A review of the forestry sector

However, it cannot be ignored that this has been the case in the past.

It was a wood based economy crisis which ultimately led to the decline of Classical Greece. The combination of indiscriminate cutting of trees, with drought and wildfires, led to a severe lack of timber, which in turn resulted in weak military and especially naval power, leaving the peninsular kingdoms of Greece at the mercy of invaders.

Easter Island / Rapa Nui saw the disintegration of its society without any external enemy, because of over population and environmental deterioration, notably deforestation and desertification, which led to war, famine and death.

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Composite image showing the global distribution of photosynthesis, including both oceanic phytoplankton and terrestrial vegetation.(1)

The latest Global Forest Resources Assessment (GFRA) 2010 from the Food and Agriculture Organisation (FAO) showed that forests cover c. 31 per cent of the world’s land surface, which is approximately 4bn hectares.

Before the industrial revolution forests occupied nearly 6bn hectares. 93 per cent of the world’s forest cover is natural forest and 7 per cent is planted. Primary forests, which are forests that have been around for thousands of years without much disturbance, account for 36 per cent of forest area, but have decreased by more than 40m hectares in the last decade.

Recent forest cover data, showing a slower pace of deterioration, may seem somewhat re-assuring. However this is a very crude measure as it makes all forests equal, which is not the case.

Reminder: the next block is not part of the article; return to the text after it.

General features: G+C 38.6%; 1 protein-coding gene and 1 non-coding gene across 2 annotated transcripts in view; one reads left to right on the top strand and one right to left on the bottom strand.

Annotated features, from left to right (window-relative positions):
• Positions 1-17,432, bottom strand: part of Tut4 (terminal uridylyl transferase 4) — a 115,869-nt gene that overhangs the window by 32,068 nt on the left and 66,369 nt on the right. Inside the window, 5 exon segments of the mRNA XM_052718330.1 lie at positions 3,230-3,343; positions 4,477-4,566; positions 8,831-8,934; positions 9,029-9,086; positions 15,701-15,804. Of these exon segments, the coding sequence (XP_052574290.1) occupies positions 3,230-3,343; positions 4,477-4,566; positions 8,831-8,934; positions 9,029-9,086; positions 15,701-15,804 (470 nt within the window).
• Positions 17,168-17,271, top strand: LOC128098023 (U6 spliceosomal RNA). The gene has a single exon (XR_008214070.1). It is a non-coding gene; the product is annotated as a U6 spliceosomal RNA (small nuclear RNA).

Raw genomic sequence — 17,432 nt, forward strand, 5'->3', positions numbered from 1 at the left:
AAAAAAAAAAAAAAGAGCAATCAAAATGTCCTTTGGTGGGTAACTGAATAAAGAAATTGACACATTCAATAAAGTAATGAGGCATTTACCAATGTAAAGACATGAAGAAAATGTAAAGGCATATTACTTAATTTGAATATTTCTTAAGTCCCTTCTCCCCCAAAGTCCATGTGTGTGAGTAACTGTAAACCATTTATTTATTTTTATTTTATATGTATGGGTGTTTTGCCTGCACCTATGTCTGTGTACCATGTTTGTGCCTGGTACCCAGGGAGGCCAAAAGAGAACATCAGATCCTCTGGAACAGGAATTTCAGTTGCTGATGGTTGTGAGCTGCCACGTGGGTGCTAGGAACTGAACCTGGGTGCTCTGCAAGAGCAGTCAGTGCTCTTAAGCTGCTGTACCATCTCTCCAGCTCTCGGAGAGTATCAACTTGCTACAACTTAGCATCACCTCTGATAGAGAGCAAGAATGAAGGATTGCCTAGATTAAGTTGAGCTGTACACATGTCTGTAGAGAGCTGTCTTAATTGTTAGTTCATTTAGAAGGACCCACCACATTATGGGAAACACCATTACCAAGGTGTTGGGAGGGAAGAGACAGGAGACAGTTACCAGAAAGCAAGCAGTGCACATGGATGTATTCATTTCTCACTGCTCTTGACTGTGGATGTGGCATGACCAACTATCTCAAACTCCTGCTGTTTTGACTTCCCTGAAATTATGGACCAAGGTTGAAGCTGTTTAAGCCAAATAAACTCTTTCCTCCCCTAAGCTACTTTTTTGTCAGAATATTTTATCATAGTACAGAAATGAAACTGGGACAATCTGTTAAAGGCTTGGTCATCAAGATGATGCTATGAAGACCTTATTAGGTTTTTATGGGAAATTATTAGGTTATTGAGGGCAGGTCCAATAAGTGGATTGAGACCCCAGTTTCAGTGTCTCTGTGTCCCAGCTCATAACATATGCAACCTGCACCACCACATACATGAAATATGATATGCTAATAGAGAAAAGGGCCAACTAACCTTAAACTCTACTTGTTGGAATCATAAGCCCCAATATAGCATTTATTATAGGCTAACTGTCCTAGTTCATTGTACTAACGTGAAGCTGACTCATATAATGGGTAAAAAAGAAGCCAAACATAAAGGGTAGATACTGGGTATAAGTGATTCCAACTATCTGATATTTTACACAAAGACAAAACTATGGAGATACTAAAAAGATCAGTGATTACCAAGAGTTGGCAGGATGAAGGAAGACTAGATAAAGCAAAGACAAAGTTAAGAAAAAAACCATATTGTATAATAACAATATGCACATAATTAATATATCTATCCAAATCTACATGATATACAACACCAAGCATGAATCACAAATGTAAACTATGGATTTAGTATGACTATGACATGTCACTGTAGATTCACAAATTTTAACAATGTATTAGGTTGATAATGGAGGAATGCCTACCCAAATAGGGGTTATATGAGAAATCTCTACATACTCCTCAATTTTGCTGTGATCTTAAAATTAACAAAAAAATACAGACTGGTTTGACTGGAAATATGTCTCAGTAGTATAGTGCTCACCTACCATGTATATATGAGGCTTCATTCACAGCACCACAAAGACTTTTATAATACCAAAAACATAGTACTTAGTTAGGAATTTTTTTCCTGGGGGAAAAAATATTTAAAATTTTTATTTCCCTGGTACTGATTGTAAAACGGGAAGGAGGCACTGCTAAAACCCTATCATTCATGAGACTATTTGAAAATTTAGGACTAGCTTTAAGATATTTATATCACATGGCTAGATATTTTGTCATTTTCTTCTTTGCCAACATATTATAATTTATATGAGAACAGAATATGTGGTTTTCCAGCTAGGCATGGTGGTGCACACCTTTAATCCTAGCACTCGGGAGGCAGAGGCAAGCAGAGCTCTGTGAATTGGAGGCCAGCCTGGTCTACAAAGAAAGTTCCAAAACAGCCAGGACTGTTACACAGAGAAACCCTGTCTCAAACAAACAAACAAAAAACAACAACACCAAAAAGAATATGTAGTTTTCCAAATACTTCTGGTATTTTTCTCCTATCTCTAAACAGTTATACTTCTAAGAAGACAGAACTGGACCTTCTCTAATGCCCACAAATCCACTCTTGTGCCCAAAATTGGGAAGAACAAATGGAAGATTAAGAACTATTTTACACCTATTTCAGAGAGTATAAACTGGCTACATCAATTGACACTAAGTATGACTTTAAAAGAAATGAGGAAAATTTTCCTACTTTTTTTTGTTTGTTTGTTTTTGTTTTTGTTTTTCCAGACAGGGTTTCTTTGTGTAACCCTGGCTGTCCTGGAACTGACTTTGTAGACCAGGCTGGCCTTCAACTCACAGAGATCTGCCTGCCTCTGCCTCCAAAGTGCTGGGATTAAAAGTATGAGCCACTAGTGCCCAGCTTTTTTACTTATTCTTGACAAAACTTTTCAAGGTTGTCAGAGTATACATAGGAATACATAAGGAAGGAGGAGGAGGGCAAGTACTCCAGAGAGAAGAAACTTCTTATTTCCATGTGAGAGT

There is a big difference in terms of biodiversity, amenity and value of standing wood between natural forests, especially very biodiverse areas of woodland, many of which are protected areas and plantation forests.

When plantations replace primary or natural forest this is generally not a good thing. However, using existing cleared land for plantations, as opposed to clear natural forest for plantations, is required if we are to take the felling pressure off existing natural forests.

As they grow trees absorb CO2 and transform it into wood. There is around 290m tones of carbon in forest biomass according to the GFRA 2010. Forest loss contributes as much as 12 per cent to 15 per cent of annual greenhouse gas emissions, about the same as the entire global transportation sector, according to the World Resources Institute(2).

There is obviously much more to forest than trees, and the wood they produce. Non-forest products include among others, rubber from hevea trees, cork from oak, maple syrup and the list goes on. But, most importantly, a forest is a very rich ecosystem, offering a sheltered environment, and providing food to a wide array of animals, from microscopic organisms to large

mammals, which in turn will contribute to the forest’s maintenance and development by means of pollination and seed dispersion. Disregarding biodiversity and the length of the forestry cycle, has often led to disasters. Sustainable Forestry is the solution.